The Most Misunderstood Songs in Rock ‘N’ Roll History

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Most erudite and music-savvy Flavorpill readers are no doubt familiar with the concept of a mondegreen — it’s a song lyric that’s frequently misunderstood, often with hilarious results (like the all time classic, “Excuse me while I kiss this guy,” from Jimi Hendrix’s “Purple Haze”). But what about entire songs that are misunderstood? These can be even more amusing and/or squirm-inducing, so we thought we’d round up a few classics of the genre for a bit of Friday afternoon comic relief. If you’ve ever had the mildly embarrassing feeling of having to explain a joke to someone who just doesn’t quite get it, then imagine how the songwriters after the jump feel.

REM — “The One I Love”

Michael Stipe has spoken various times over the years of his bemusement at the sight of fans waving lighters and/or necking frantically to this song. And with good reason — despite the fact that pretty much everyone beyond clued-in REM fans has somehow interpreted this as a love song, it’s actually a pretty vicious kiss-off to a dumped paramour. “This one goes out to the one I’ve left behind/ A simple prop to occupy my time”: it’s pretty clear if you actually listen to the lyrics, people…

Babybird — “You’re Gorgeous”

Also on the misinterpreted “love” song front, Stephen “Babybird” Jones was as astonished as anyone else when this song ended up as a surprise radio hit in the mid-’90s. The chorus — “Because you’re gorgeous, I’d do anything for you” — is clearly what sucked listeners in, but again, if people had bothered to actually listen to the verses too, they’d have been rewarded with the tale of a predatory photographer luring young girls into doing things they’ll no doubt regret. Now, that doesn’t sound like anyone we know, does it?

Bruce Springsteen — “Born in the USA”

No, Rush Limbaugh/Ronald Reagan/homebrew patriotic YouTube video makers, this is not a flag-waving anthem proclaiming Bruce’s love of the US of A. It’s the tale of an embittered Vietnam veteran who was “sent off to fight the yellow man” and returned in a hell of mess, only to be forgotten by the country that sent him off to fight and die. Which lends a particularly bitter lashing of irony to the fact that continues to be co-opted as some sort of right-wing rallying song, doesn’t it?

Lou Reed — “Perfect Day”

The fact that this keeps turning up in commercials is conclusive proof of one of the following: a) Lou Reed’s perverse sense of humor remains undiminished by advancing years or b) he just doesn’t give a shit any more. Either way, a deeply disconcerting love song that may or may not be about shooting up smack in a park is not the sort of thing we’d be using to try to sell our cars, if we were in charge of such decisions.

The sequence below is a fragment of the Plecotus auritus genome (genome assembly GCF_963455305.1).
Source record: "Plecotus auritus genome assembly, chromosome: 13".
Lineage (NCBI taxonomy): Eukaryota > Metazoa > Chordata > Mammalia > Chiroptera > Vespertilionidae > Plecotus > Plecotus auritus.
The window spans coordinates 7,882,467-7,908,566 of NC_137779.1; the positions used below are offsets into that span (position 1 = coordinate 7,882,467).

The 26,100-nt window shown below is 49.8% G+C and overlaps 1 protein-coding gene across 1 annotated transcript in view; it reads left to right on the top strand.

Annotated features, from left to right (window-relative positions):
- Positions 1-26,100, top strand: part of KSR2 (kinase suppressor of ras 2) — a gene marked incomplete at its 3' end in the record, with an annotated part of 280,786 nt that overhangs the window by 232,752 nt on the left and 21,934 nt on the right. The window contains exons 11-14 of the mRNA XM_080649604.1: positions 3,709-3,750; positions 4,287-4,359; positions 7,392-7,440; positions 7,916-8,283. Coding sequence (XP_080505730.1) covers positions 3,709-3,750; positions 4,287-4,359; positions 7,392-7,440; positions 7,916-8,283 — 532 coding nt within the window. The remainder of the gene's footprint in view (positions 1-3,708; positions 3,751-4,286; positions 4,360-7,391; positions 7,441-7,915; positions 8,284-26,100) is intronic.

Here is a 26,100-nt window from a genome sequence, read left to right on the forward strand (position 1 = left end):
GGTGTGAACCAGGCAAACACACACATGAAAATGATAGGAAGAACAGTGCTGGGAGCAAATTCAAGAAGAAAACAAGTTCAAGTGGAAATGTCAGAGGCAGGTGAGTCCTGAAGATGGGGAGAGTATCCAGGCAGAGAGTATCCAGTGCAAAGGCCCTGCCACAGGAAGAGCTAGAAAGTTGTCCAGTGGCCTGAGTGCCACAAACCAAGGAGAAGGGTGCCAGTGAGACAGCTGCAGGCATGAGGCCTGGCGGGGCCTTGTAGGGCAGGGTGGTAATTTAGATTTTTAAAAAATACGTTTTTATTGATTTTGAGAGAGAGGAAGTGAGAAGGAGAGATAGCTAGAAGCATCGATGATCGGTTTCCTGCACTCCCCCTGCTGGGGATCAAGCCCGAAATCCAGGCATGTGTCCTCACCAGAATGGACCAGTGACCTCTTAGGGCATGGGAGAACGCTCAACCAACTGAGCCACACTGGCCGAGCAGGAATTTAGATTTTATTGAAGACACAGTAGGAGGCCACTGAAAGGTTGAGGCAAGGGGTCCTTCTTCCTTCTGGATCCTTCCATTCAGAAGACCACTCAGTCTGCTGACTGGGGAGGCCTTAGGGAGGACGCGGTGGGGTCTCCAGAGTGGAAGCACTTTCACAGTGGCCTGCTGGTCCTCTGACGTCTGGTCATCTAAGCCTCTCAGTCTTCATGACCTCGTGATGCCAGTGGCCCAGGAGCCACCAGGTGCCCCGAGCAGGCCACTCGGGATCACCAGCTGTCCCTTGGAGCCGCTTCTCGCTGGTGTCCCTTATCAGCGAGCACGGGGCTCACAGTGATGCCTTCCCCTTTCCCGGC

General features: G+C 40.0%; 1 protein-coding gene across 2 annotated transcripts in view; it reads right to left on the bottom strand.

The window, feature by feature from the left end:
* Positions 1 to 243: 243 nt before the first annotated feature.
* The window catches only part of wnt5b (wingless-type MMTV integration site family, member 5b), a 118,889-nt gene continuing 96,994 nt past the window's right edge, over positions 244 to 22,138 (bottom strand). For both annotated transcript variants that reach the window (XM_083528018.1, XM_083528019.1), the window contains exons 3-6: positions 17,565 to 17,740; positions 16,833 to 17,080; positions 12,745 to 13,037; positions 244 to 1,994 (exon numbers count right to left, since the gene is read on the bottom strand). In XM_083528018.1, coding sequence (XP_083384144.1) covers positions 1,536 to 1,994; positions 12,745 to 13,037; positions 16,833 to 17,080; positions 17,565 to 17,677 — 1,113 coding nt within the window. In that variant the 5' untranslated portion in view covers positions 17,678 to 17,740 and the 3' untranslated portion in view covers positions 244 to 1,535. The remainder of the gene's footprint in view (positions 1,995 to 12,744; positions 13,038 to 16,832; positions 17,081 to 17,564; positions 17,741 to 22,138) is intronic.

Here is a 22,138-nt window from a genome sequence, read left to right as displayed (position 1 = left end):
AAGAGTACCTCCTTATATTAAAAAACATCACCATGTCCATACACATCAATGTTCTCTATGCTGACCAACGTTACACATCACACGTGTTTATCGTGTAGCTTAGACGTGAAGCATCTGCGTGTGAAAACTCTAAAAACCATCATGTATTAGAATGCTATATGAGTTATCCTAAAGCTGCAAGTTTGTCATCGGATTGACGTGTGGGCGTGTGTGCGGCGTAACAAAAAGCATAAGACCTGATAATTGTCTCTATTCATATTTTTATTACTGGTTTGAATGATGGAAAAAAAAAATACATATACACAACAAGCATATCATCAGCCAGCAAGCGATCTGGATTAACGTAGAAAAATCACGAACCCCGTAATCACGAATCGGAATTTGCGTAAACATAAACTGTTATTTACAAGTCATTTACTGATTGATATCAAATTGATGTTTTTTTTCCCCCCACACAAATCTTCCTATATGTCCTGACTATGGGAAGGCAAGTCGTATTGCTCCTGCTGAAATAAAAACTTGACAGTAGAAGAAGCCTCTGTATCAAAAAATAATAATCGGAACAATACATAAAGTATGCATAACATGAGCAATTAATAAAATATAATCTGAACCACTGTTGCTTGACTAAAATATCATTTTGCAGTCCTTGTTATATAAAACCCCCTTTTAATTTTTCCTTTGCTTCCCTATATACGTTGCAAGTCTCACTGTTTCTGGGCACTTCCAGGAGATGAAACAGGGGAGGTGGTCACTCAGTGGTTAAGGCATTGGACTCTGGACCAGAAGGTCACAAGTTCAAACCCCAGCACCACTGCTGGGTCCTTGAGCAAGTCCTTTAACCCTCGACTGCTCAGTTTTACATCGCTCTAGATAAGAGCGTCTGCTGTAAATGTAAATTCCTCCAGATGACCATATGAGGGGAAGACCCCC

The Shamen — “Ebeneezer Goode”

One day we might do a feature on “Songs that we can’t believe they got away with,” in which case this will occupy pride of place at the top of the list. For now, though, we’ll merely point out that Ebeneezer Goode isn’t a lovably roguish character who was big on the party circuit back in the early 1990s — he’s a not-so-subtle nudge-nudge-wink-wink metaphor for ecstasy. Sorry, mum.

Percy Sledge — “When a Man Loves A Woman”

When a man loves a woman, he will… um, basically act like a doormat, even if she doesn’t love him and treats him like shit? Yeah, we’re not really feeling the classic love song angle here.

The Clash — “Rock the Casbah”

Sadly, Combat Rock marked the point where the Clash saddled up their collective motorbikes and took a flying leap over the shark. That’s not to say that it didn’t have its moments — “Straight to Hell” certainly deserves its place in the pantheon of great Clash songs — but there’s something depressing about the fact that this and “Should I Stay or Should I Go” are the two songs that the man on the street thinks of when he thinks of The Clash. Especially when basically no one understands that it was probably the band’s least serious political song, a silly piece of Bernie Rhodes-inspired fluff about how rock ‘n’ roll (and culture in general) can’t be suppressed by overbearing regimes. No wonder Strummer was aghast at how it got adopted as a kind of de facto Desert Storm anthem ten years later.

The Kingsmen — “Louie Louie”

As we discussed in our feature on garage rock a few weeks back, the FBI took an instant dislike to “Louie Louie” when The Kingsmen’s version was released in the early ’60s, attempting unsuccessfully to prosecute the band for obscenity. Ever since, there’s always been a kinda tacit assumption that this song was somehow about something dirty, and while several interpretations over the years really have been pretty filthy — most notably Iggy Pop’s cover — there’s nothing inherently dirty about Richard Berry’s original lyric.

The Verve — “The Drugs Don’t Work”

Verve singer Richard Ashcroft was renowned throughout the UK music industry for his Herculean drug intake, so the instant assumption about this song was that it dealt with reaching a point where drugs simply don’t work any more. Unfortunately, this was wrong – the lyric actually deals with the slow, painstaking death of Ashcroft’s father from cancer.

Ohio Express — “Yummy Yummy Yummy”

So, um, is this song actually about oral sex? Only the band know for sure, and they’re not telling.

The Police — “Every Breath You Take”

The all-time classic in the field of misunderstood songs, Sting’s hugely creepy stalker anthem (“Every breath you take, every move you make, I’ll be watching you”… eeeeek) has been misinterpreted as some sort of sappy love song by generations of suburban wedding DJs — and hip-hop übertwat Diddy, who reworked it for his insufferably saccharine “tribute” to the Notorious BIG.